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Georgian Prime Minister Dies

Zurab Zhvania, who died at the age of 41 in the early hours of 3 February, reportedly of gas poisoning, was one of Georgia's most urbane, intelligent, astute and experienced politicians.

Born on 9 December 1963, Zhvania studied biology at Tbilisi State University, graduating in 1985. In the late 1980s, when then CPSU General Secretary Mikhail Gorbachev's policy of liberalization gave the green light for the emergence of informal political organizations across the Soviet Union, Zhvania founded Georgia's Green Party, and in late 1992 he was elected to the country's first post-Soviet parliament. It was in his capacity as a young and eloquent parliament deputy that Zhvania first came to the notice of then parliament chairman Eduard Shevardnadze, who catapulted Zhvania to the chairmanship of the Union of Citizens of Georgia (SMK), the political party Shevardnadze created as his personal power base in 1993.

Following the parliamentary elections in 1995, in which the SMK won an absolute majority, Zhvania as head of the SMK became parliament chairman, the de facto second most influential post in the country. Within a couple of years, many observers concluded that Shevardnadze was grooming Zhvania to succeed him as president.

But the period of close political cooperation between Zhvania and Shevardnadze proved to be comparatively short-lived. In July 1998, Zhvania warned that corruption and the government's failure to implement systemic reform had brought the country to "the edge of the abyss." "The fact that laws are not implemented has generated a lack of popular trust in the leadership," he told a meeting of Georgia's NGOs.

Zhvania threatened to resign and take on the role of "constructive opposition" within parliament unless radical measures were adopted to kick start reform. Six week later, in late August, the SMK parliament faction elected as its chairman U.S.-trained lawyer Mikheil Saakashvili, a Zhvania protege. Over the next few years, the two men took an increasingly tougher stand on Shevardnadze's apparent unwillingness to implement a drastic crackdown on corruption, which they perceived as hindering economic revival and tarnishing Georgia's international reputation. They also took a far more radical position than did Shevardnadze on the issue of relations with Russia.

In late 2000 and early 2001 Zhvania and Shevardnadze both repeatedly denied persistent rumors of tensions between them, but those tensions between the president and the would-be young reformers within the SMK came to a head in November 2001 when, faced by mass popular protests over a crackdown on the popular independent television station Rustavi-2, Shevardnadze outmaneuvered Zhvania and forced his resignation.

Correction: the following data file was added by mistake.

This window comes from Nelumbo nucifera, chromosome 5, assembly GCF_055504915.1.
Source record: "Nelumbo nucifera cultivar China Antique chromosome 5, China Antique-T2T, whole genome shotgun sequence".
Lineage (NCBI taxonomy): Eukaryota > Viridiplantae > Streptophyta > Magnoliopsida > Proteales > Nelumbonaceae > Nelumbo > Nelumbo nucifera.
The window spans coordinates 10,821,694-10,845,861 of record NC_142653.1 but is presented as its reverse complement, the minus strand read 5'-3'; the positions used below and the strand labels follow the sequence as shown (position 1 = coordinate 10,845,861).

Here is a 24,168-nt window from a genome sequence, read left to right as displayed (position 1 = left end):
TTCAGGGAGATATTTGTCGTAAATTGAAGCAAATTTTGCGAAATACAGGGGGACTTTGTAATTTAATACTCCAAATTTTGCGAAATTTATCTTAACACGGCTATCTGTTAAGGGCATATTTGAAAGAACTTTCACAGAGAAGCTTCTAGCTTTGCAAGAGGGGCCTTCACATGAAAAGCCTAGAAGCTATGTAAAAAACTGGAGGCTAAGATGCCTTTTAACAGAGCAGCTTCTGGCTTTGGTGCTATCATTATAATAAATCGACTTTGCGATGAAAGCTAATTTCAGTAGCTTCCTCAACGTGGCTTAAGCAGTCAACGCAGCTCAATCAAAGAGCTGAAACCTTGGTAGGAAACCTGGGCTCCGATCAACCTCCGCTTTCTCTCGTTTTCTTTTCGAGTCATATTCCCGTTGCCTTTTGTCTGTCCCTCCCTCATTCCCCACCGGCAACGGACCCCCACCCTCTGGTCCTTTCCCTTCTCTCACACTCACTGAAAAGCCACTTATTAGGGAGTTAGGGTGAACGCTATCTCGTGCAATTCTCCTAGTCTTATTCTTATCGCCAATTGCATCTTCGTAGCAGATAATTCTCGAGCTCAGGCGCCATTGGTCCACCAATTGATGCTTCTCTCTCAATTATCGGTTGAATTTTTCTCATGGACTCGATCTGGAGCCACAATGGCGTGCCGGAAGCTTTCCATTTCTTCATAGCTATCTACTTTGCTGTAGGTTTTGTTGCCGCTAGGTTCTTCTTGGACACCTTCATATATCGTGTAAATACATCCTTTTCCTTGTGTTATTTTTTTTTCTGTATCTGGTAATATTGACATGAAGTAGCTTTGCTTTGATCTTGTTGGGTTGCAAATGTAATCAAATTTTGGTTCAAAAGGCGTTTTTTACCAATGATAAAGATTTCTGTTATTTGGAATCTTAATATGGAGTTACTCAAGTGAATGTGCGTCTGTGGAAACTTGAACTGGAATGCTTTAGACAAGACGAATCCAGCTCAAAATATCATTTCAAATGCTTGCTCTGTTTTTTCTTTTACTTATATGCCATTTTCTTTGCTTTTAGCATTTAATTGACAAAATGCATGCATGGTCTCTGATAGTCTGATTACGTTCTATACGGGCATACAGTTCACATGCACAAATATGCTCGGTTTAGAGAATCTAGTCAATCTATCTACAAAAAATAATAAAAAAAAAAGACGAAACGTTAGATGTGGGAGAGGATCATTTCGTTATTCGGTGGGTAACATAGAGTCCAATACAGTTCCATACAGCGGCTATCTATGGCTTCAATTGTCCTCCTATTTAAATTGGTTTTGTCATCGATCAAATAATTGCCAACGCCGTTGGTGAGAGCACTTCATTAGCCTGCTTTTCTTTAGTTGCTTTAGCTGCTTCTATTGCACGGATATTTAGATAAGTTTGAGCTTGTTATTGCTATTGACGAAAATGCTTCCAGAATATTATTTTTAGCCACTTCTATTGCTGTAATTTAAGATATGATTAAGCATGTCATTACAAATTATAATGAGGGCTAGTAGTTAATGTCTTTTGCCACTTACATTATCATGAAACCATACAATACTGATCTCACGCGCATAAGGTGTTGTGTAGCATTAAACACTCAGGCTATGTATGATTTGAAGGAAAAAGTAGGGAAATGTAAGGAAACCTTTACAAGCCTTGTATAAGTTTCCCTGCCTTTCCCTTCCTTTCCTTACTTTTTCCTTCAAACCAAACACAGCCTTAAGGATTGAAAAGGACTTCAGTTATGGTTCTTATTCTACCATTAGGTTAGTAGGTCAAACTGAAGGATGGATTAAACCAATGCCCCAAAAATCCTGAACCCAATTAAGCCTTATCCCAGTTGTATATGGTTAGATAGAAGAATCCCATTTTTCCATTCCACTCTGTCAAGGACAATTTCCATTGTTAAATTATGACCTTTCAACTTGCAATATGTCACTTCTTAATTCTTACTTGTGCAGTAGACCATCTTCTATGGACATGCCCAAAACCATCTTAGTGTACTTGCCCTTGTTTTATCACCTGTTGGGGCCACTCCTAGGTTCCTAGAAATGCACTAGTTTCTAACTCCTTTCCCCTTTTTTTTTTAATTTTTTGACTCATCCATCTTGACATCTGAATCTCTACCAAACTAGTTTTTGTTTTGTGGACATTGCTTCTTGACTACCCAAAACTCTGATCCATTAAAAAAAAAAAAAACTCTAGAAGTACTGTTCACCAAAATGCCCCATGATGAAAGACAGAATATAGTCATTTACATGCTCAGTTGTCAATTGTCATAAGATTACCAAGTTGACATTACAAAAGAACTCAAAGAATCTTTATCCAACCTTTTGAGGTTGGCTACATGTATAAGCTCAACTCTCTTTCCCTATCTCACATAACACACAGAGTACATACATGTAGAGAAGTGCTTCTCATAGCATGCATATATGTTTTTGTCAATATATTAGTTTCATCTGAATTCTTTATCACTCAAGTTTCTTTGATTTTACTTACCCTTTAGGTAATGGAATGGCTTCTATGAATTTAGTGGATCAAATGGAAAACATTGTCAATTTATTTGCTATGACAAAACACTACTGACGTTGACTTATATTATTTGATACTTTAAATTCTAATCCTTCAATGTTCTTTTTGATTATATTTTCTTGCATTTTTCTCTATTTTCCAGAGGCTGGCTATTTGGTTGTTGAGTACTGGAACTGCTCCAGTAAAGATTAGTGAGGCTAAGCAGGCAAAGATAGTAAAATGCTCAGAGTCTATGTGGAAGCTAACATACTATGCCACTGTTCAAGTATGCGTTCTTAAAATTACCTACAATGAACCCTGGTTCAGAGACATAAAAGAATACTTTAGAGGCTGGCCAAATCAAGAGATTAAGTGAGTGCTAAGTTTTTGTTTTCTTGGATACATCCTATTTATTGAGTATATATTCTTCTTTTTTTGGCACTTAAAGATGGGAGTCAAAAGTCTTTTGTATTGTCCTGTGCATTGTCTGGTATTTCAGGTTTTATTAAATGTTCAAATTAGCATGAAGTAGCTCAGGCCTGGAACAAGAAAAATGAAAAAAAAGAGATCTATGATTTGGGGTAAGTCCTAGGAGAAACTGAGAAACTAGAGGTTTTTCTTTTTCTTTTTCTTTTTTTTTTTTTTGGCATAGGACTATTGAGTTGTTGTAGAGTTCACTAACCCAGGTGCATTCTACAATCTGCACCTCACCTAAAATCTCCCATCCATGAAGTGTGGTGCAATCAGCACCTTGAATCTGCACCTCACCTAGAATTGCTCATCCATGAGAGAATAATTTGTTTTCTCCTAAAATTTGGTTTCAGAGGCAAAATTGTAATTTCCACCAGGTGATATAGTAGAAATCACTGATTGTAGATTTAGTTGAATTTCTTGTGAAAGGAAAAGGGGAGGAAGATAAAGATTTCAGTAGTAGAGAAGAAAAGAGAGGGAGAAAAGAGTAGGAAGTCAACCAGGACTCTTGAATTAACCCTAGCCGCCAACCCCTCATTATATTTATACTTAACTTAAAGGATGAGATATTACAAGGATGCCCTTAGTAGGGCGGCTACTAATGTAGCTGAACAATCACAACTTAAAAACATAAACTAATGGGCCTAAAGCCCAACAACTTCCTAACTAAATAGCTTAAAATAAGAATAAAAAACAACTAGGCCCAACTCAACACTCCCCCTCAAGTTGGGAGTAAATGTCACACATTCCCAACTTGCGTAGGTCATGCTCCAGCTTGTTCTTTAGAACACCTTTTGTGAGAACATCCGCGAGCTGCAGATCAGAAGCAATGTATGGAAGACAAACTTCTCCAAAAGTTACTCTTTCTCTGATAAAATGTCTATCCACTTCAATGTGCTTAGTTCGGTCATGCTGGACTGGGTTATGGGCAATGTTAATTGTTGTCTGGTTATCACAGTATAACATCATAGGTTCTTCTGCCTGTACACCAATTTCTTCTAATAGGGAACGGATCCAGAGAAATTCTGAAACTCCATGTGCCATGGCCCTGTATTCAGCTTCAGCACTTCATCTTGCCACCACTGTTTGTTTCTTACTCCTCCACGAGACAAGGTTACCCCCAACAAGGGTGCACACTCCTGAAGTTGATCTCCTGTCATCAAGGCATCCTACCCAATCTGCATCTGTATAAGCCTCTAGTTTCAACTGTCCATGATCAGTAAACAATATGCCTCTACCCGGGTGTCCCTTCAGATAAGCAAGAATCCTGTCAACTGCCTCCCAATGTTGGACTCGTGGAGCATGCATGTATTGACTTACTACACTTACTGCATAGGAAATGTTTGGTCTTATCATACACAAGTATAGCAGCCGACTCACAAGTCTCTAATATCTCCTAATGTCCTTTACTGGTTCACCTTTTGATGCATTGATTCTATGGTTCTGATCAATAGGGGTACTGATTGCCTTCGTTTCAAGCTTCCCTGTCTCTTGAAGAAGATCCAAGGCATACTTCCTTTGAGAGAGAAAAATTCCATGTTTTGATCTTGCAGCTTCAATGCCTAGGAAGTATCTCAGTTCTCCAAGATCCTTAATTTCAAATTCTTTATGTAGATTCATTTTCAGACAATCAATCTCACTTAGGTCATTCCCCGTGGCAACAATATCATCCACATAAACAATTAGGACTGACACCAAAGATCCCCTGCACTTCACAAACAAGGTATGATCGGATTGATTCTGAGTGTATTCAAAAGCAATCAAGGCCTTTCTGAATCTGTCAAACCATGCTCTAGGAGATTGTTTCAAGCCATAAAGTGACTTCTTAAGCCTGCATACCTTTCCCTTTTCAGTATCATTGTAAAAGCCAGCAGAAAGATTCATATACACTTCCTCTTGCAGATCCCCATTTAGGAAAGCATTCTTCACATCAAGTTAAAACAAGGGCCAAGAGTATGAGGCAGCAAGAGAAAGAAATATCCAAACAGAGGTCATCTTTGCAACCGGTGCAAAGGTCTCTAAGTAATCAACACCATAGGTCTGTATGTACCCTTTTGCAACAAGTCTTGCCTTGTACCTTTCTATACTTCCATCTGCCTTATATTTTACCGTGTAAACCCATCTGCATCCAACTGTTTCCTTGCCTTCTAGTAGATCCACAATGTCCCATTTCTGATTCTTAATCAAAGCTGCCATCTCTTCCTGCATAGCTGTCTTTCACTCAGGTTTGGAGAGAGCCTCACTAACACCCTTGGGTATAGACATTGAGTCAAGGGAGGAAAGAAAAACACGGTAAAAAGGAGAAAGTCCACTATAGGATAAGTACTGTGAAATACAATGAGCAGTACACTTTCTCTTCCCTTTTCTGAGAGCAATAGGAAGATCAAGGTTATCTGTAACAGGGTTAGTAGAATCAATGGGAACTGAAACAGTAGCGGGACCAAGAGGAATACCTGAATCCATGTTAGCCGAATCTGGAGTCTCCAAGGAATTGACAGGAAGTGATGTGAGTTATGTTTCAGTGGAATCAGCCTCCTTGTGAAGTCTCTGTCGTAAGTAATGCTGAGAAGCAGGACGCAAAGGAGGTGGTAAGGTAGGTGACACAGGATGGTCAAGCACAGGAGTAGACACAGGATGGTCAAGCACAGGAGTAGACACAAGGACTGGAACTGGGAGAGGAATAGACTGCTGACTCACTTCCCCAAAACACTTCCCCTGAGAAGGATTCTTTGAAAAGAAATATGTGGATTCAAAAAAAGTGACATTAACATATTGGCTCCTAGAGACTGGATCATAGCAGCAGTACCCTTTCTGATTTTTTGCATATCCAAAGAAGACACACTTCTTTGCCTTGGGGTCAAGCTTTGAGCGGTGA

Even before that, the SMK had split into rival factions, but it was not until May 2002, when he was refused registration as a candidate in local elections, that Zhvania definitively broke with that party and formed the United Democrats parliament faction, which was headed by another close Zhvania associate, Giorgi Baramidze. In November 2002, Zhvania announced that he planned to run in the presidential elections due in 2005 when Shevardnadze's second presidential term was set to expire.

Despite his close ties with Saakashvili, Zhvania was reluctant to align closely with him: the newspaper "Akhali versia" on 4 February 2002 quoted Zhvania as criticizing what he termed Saakashvili's "excessive radicalism." In the run-up to the 2 November 2003 parliamentary elections, Zhvania's United Democrats forged an election alliance not with Saakashvili's National Movement but with the eponymous political bloc formed by Zhvania's successor as parliament speaker, Nino Burdjanadze.

When the election bloc cobbled together by Shevardnadze to replace the SMK set about manipulating the election returns, Zhvania, Burdjanadze and Saakashvili joined forces to mobilize popular protest. Initially their objectives differed: Burdjanadze and Zhvania, who was on record as telling "Akhali versia" that "I hate all revolutions," wanted the election returns invalidated and new elections held, whereas Saakashvili demanded that the authorities acknowledge his bloc as the winner.

Shevardnadze's forced resignation on 23 November paved the way for a division of power in which Saakashvili ran for, and won, the presidency, and then named Zhvania to the reintroduced post of prime minister and Burdjanadze as parliament speaker. In that post, Zhvania demonstrated his authority as a statesman, seeking to ensure that the government functioned as a cohesive team, and conducting difficult negotiations in August and November 2004 to defuse tensions between Tbilisi and the unrecognized Republic of South Ossetia. Opinion polls consistently listed Zhvania among the most intelligent and intellectual political figures in Georgia, but not as one of the most popular or the most trusted. Rumors of his involvement in questionable business activities were never substantiated, nor is it clear whether economic factors were behind the periodic alarms, most recently in August 2003, that he was a possible assassination target, or his uncompromising criticism of Moscow's policy towards Georgia.

Those rumors may fuel speculation about the somewhat bizarre circumstances of his death.

Speaking on 3 February, a clearly shaken Saakashvili paid tribute to Zhvania as a close friend and trusted political adviser. His loss will be felt the more acutely in that there is no figure of comparable political stature, authority and ability to replace him.

(RFE/RL 04.ii.05)

 
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